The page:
Statements, Materials and Technology: Contemporary Chairs and Movements

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Statements, Materials and Technology: Contemporary Chairs and Movements

A designer once made

the perfect chair

so perfect was it

that it was not there

He boasted about its immaculate

form and use

so righteous that it changed

with his flux of thought

A faultless chair was all concepts

evolving at once

but a faultless chair cannot exist

he announced

See! Though a faulty chair

might not be perfect

at least a faulty chair is … there.

-Cheshire Cat- (Wall 1994)

Chan Kah Hoe


Reactions and rebellions against the established academia of the generation has brought forth some of the greatest thinkers and advances in science and technology, stretching back to that Renaissance scientists and artists, Leonardo Da Vinci and Michelangelo, through to the Classicist doctrine of the 18th century. This linear progression marks the growth of human civilization. Experimentation of the new to establish an alternative to tradition has been a driving force in our progress as a species. More specifically, the hunt for newer, more effective materials to work with defines civilizations. Think the Stone Age through to the Bronze Age; the Industrial Revolution that marked the beginning of our obsession with mass production. This essay would chronicle the evolution of furniture of the past 70 years, beginning with the modern movement of the 1930s through post-modernism of the 1960s and concluding with the emergence of supermodernism in the 1990s with a focus on the influences of materials and new technology on industrial design.

Modernism emerged in the 1930s, influenced by the Bauhaus design principles instituted by its founder, Walter Gropius. Stark, simple forms colored in the primary colors of red, blue and yellow were key elements in a time when Adolf Loos declared, “Ornament is crime”. A component the Bauhaus design philosophy, the form must follow the dictates of function and industrial mechanization, was to become a fundamental tenet of the Modern Movement (Fiell 1991). The movement gained an even stronger foothold after the war, developing an architectural style that was to be internationally applicable, to not be constraint by cultural or geographical boundaries - International Style had arrived. Modernity, internationalism and a strong corporate culture met; stark glass and steel buildings decorated with equally austere De Stijl paintings that were to become offices, hotels and skyscrapers were built all over the world (Ibeling 1998). Whatever their design accomplishments, one could argue that their influence was as much the result of their writing and theoretical work. Le Corbusier's notions of the house “as a machine for living” and Mies van der Rohe’s powerfully succinct “Less is more” have become part of our cultural vernacular.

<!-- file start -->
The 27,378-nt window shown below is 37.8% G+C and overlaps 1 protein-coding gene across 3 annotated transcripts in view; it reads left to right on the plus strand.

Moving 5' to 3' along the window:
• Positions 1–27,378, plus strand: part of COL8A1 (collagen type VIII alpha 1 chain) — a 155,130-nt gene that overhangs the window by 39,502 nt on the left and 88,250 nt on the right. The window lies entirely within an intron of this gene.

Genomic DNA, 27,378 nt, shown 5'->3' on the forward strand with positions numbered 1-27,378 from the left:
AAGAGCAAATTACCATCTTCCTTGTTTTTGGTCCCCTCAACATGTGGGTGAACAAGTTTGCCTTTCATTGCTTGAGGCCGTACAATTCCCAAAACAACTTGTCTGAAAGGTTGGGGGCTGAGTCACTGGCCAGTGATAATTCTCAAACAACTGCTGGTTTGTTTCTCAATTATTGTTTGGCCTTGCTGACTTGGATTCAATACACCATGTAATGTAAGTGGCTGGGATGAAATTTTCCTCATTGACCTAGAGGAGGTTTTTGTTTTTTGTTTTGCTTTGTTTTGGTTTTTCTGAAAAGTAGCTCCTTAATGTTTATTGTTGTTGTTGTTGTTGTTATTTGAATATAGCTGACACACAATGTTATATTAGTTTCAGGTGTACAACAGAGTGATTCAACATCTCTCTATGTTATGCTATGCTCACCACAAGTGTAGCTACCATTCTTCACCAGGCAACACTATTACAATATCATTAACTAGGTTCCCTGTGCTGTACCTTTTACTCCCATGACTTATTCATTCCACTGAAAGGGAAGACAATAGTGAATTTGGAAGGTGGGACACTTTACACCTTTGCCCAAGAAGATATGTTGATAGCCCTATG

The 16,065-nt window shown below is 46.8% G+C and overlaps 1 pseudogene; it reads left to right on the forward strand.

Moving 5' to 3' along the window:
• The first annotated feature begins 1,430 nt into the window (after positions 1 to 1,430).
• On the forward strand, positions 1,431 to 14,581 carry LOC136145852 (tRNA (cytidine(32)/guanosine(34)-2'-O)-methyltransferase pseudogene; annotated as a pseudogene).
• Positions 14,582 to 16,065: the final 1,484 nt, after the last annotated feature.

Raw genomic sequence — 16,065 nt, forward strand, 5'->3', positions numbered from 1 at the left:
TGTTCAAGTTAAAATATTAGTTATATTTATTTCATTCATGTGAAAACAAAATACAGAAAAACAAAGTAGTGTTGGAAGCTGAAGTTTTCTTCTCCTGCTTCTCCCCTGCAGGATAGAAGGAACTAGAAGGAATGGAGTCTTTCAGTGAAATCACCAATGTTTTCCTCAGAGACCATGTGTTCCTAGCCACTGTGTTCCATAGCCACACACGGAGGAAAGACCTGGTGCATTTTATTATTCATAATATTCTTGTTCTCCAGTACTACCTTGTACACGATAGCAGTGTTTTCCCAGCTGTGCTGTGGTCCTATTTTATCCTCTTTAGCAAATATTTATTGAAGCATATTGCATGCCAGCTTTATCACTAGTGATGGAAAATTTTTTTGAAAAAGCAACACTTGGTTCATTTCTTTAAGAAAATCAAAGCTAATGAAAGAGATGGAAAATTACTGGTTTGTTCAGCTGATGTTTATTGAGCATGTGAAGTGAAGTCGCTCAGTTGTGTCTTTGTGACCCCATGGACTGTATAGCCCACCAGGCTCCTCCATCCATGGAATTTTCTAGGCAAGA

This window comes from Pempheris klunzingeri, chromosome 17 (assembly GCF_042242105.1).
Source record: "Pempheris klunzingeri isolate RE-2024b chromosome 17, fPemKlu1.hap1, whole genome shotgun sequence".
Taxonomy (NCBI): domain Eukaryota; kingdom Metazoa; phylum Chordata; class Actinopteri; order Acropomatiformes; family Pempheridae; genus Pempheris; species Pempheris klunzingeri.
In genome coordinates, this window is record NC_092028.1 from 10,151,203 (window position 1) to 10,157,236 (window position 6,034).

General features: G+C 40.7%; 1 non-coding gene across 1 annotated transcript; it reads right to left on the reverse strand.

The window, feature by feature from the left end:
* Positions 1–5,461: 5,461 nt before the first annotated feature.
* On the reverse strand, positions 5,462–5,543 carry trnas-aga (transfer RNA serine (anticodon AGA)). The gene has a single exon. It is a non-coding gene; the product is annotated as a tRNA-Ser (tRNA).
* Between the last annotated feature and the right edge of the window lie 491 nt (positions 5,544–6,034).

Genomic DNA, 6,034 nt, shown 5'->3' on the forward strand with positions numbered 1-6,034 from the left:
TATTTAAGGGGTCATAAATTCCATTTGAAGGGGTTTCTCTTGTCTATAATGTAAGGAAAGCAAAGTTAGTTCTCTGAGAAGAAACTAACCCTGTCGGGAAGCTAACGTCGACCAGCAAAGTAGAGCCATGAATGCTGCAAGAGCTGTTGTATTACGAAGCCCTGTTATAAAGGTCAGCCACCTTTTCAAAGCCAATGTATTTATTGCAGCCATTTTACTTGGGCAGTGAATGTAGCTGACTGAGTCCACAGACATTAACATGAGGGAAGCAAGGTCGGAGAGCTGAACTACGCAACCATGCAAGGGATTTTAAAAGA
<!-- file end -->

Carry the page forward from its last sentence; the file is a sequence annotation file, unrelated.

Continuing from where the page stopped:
Furniture in particular would represent the greatest step away from previously established styles. New technology and materials gave designers a whole new field in which to create. Most popular during this time would’ve been the introduction of tubular steel and molded plywood. Tubular steel chairs, such as Marcel Breuer’s Wassily chair, also known as the Club Chair Model B3 were introduced to the interiors of domestic spaces. Prior to this chair, metal furniture was reserved strictly for commercial buildings. Charles Eduoard Jeanneret, better known as Le Corbusier, co-designed Grand Comfort with Charlotte Perriand and Pierre Jeanneret in 1928. Even though the heavily stuffed upholstery drew influence from Art Deco, the tubular steel frame maintains a sense of modernity. Charlotte Perriand stated “metal plays the same part in furniture as cement has done in architecture. It is a revolution. If we use metal in conjunction with leather for chairs… we get a range of wonderful combinations and new aesthetic effects.” (Russell 1980). The introduction of tubular steel as a viable production material allowed for mass-produced lightweight designs. Tubular steel also accommodated for reduced designs that follow in Modern principles. Breuer’s chair is an excellent example; clean lines with reduced surfaces devoid of padding. The chair’s exposed construction and structural clarity also implies a clear and direct connection between raw materials and the finished product, yet presents a paradox of visual weightlessness.

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Marcel Breuer                                                           Gerald Summers

Wassily Chair 1928                                           ...

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